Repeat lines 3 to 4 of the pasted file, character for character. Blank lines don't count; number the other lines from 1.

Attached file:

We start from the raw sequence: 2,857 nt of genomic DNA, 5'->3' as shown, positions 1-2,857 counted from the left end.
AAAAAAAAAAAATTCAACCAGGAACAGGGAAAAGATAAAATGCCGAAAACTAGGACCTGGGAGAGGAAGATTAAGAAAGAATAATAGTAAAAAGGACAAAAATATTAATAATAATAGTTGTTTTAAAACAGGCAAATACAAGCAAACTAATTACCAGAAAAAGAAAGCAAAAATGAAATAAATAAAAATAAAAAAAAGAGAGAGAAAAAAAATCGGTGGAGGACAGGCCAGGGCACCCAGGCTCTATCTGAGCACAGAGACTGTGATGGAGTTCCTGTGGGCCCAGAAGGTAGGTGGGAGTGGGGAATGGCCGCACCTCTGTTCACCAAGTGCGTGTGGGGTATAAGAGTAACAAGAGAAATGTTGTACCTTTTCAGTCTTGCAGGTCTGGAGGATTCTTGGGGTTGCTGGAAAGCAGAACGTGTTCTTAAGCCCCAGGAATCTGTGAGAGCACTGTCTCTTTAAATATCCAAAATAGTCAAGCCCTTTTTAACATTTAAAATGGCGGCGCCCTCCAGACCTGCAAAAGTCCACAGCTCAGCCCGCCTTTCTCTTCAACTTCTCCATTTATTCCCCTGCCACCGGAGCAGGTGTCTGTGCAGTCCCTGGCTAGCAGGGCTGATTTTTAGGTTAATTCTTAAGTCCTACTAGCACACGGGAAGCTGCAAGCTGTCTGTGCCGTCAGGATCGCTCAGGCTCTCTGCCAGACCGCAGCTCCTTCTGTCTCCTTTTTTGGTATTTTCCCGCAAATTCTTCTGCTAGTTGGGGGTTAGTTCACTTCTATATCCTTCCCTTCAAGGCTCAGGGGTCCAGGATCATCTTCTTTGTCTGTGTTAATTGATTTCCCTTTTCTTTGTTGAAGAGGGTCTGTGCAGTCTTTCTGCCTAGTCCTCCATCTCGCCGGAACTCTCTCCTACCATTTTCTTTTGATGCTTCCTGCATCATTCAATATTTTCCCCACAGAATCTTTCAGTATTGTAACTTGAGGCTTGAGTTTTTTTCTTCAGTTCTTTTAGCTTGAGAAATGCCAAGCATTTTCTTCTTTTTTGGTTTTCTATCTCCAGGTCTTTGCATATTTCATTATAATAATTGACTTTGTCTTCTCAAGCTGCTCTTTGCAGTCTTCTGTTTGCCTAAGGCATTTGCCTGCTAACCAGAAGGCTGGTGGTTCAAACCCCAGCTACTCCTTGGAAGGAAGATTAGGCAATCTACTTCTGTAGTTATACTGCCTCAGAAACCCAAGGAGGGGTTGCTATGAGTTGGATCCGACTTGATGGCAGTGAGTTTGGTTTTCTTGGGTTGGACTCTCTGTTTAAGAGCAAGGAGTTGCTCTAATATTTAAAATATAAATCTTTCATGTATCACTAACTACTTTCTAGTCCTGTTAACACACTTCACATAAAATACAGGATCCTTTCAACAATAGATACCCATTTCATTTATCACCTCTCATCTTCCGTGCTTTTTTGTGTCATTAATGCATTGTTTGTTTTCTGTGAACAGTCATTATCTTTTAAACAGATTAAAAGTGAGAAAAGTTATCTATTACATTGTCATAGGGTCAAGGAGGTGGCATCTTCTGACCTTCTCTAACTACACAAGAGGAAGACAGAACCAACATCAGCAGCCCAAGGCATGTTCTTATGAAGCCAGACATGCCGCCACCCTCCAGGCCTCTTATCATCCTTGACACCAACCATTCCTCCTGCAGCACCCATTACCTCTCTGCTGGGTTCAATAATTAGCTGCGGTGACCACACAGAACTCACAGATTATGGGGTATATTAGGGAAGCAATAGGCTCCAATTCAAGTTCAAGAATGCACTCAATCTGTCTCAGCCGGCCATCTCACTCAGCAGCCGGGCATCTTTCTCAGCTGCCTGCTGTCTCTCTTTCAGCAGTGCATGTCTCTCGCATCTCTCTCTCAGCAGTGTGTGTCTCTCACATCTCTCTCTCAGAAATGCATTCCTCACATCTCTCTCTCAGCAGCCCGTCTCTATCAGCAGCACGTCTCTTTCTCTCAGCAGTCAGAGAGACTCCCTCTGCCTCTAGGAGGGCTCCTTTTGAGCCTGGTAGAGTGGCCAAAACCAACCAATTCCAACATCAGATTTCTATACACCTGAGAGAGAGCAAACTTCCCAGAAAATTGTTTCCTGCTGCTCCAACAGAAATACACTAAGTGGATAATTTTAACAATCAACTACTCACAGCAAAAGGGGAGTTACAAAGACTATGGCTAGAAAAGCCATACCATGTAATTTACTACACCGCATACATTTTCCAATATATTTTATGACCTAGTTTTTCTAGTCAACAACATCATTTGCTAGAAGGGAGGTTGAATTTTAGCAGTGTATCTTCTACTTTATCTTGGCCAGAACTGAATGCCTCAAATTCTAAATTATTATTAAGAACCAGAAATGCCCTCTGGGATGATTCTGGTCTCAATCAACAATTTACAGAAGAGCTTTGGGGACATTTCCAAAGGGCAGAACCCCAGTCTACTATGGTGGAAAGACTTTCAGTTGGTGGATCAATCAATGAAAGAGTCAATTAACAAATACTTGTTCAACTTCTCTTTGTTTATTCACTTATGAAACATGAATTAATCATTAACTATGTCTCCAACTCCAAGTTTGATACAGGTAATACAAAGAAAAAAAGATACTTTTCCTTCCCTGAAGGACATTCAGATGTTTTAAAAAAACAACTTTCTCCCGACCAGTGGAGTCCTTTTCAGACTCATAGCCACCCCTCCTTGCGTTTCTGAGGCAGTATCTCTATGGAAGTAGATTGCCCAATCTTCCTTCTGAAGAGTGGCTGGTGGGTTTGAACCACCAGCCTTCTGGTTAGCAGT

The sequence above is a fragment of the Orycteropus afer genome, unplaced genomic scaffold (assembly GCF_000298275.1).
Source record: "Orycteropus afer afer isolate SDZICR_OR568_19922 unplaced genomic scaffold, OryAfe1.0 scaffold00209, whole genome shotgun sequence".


The sequence above is a fragment of the Orycteropus afer genome, unplaced genomic scaffold (assembly GCF_000298275.1).
Source record: "Orycteropus afer afer isolate SDZICR_OR568_19922 unplaced genomic scaffold, OryAfe1.0 scaffold00209, whole genome shotgun sequence".